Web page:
Over the past few years, local governments have consistently increased the number of ballot measures for voters. The ballot measures, though, have simply equated to hidden tax increases.
Masquerading behind the promise to use the money for desired services, elected officials have actually used the tax increases to fund employee pensions and health care. The local governments intend to increase the number of ballot measures for the upcoming election. Yet, within this last month, California voters have expressed their frustration and disapproval for the increase of measures.
After years of constantly being required to give up more of their hard-earned money, Los Angeles citizens finally took a stand. In the early months of this year, Los Angeles Mayor Eric Garcetti implored citizens to hand over their money, via another tax increase known as Measure EE, to “benefit” the Los Angeles Unified School District.
The measure planned to generate $500 million a year from mainly commercial property. Yet, the measure completely failed since it could not receive a simple majority from voters. Ultimately, voters were simply tired of the political tricks and games—such as removing the true use of their money—being used against them on the ballots.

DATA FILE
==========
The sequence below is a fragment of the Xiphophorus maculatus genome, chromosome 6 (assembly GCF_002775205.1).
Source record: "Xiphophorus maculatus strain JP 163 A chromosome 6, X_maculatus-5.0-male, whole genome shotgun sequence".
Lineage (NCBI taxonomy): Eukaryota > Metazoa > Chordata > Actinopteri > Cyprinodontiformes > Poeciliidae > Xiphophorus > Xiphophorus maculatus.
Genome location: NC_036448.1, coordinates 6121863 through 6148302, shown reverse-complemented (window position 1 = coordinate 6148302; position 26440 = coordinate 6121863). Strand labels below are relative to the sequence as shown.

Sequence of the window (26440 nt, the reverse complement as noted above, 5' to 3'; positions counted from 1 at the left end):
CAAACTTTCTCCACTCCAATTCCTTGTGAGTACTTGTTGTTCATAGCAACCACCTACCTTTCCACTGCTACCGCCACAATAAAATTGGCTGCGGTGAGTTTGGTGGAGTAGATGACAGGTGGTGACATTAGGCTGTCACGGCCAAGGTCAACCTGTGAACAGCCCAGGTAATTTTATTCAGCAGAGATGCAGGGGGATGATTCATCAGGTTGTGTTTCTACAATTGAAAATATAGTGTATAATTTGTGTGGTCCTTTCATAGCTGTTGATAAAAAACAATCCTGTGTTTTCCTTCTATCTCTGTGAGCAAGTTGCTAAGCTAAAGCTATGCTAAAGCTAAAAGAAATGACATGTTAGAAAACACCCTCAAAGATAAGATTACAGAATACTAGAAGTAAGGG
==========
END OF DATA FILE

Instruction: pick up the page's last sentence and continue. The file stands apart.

However, the political tricks and games are not unique to Los Angeles. Based on a recent study done by Policy Analysis for California Education (PACE), voters in progressive Marin County have showed their aversion to more tax increases. Regardless of the fact that Marin school districts actually need money for similar costs, voters were still not on board with the tax increases. Moreover, in Marin County, voters have formed coalitions to combat the tax increases and to advocate for fiscal reforms.
While the increase in ballot measures has already hit Los Angeles and Marin County, San Diego will unsurprisingly be the next target. In order to combat any further tax increases in San Diego, voters will have to employ similar methods from the other California counties and vote against the increasing number of tax measures.